One million for Incendies

After less than three weeks in theaters, award-winning Quebec director Denis Villeneuve's Incendies has pulled in one million at the box office, a major feat for an auteur film with hard-hitting subject matter.
Incendies

After less than three weeks in theaters, award-winning Quebec director Denis Villeneuve’s Incendies has pulled in one million at the box office, a major feat for an auteur film with hard-hitting subject matter.

And while the box office success is good news for the film’s producer, it also means revisiting his marketing campaign. Now.

“We would have been happy if we drew one million for the whole life of the film. All of a sudden we realize that we are reaching a larger public than we anticipated. So we are asking ourselves ‘did we underestimate the film’s potential?’ and how can we make sure it reaches it,’” says Luc Dery, founder of Montreal prodco micro_scope.

Written and directed by Villeneuve (Polytechnique) the film explores the devastating impact of war in the Middle-East on a single family and was adapted from the acclaimed stage play by Canadian playwright Wajdi Mouawad.

Distributed by both Christal Films and Seville, Canada’s Oscar pick has drawn $1 030,378 since its Sept. 17 release and is averaging $6,771 per screen, says the distributor. After the weekend of October 1, the film stood in the number two position in Quebec, just behind David Fincher’s The Social Network, which dominated North American box offices according to Telefilm Canada.

The Social Network opened in the top spot with $2.2 million in Canadian box office sales ($363,541 in Quebec), while Incendies took in $235,984 over the same weekend across 28 screens, according to Telefilm. The distributor has added nearly ten theatres since the initial release; Incendies will play on 37 screens over Thanksgiving Weekend, says Dery.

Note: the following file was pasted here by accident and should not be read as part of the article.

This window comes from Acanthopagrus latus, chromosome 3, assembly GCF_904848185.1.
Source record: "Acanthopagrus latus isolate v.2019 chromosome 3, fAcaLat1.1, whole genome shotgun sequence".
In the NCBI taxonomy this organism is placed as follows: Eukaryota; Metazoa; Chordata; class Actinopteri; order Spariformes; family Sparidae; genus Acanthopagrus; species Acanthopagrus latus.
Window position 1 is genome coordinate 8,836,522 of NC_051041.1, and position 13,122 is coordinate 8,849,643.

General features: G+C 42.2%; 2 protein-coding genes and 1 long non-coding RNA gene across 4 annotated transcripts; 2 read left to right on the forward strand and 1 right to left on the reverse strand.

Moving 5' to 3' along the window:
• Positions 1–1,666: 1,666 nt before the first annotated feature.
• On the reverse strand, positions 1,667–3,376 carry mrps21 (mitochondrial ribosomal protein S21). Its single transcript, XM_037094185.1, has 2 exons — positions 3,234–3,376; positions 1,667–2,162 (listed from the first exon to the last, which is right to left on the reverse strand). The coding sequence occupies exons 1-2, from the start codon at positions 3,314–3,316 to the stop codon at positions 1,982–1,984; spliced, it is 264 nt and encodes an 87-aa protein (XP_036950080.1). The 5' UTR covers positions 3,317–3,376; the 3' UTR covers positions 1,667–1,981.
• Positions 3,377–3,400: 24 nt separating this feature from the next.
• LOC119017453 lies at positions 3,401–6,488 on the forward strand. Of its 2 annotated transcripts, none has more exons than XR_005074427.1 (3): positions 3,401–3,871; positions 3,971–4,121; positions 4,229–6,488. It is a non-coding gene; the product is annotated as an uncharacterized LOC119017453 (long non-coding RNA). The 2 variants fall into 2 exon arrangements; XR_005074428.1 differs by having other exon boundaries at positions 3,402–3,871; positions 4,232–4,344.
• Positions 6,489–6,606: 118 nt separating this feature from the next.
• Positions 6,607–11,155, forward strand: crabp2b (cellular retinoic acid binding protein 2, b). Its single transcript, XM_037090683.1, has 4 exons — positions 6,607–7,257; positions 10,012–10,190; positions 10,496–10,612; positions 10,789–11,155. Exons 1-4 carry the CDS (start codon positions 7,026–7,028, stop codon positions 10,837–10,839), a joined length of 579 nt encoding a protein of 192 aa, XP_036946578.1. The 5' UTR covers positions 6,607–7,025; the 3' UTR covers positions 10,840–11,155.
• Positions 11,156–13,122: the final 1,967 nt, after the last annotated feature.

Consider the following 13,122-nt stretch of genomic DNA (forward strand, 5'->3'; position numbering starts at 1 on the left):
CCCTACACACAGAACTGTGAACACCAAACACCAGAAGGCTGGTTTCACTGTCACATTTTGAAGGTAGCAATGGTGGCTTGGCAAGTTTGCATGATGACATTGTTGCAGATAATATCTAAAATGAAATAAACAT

Dery is unsure why the film is reaching a wider audience. “We thought the core audience would be people who were familiar with Wajdi Mouawad or Denis Villeneuve’s work, but it’s reaching a more mainstream public and it’s doing surprisingly well in rural Quebec.”

Lebanese Quebecers may be coming out to support the film because it’s set in the Middle-East and playwright Mouawad is Lebanese. Quebec is home to Canada’s largest Lebanese community. “We tried to reach opinion makers in the Lebanese media. And if you consult the commentary on websites, there are definitely comments from the Middle-Eastern community,” says Dery.

And while Dery is planning to tweak his marketing campaign to appeal to a broader audience, he acknowledges that at this stage he may have little control over how many people see the film. “Distributing is not an exact science. You try to make the best decisions. But the truth is right now it’s about word-of-mouth.”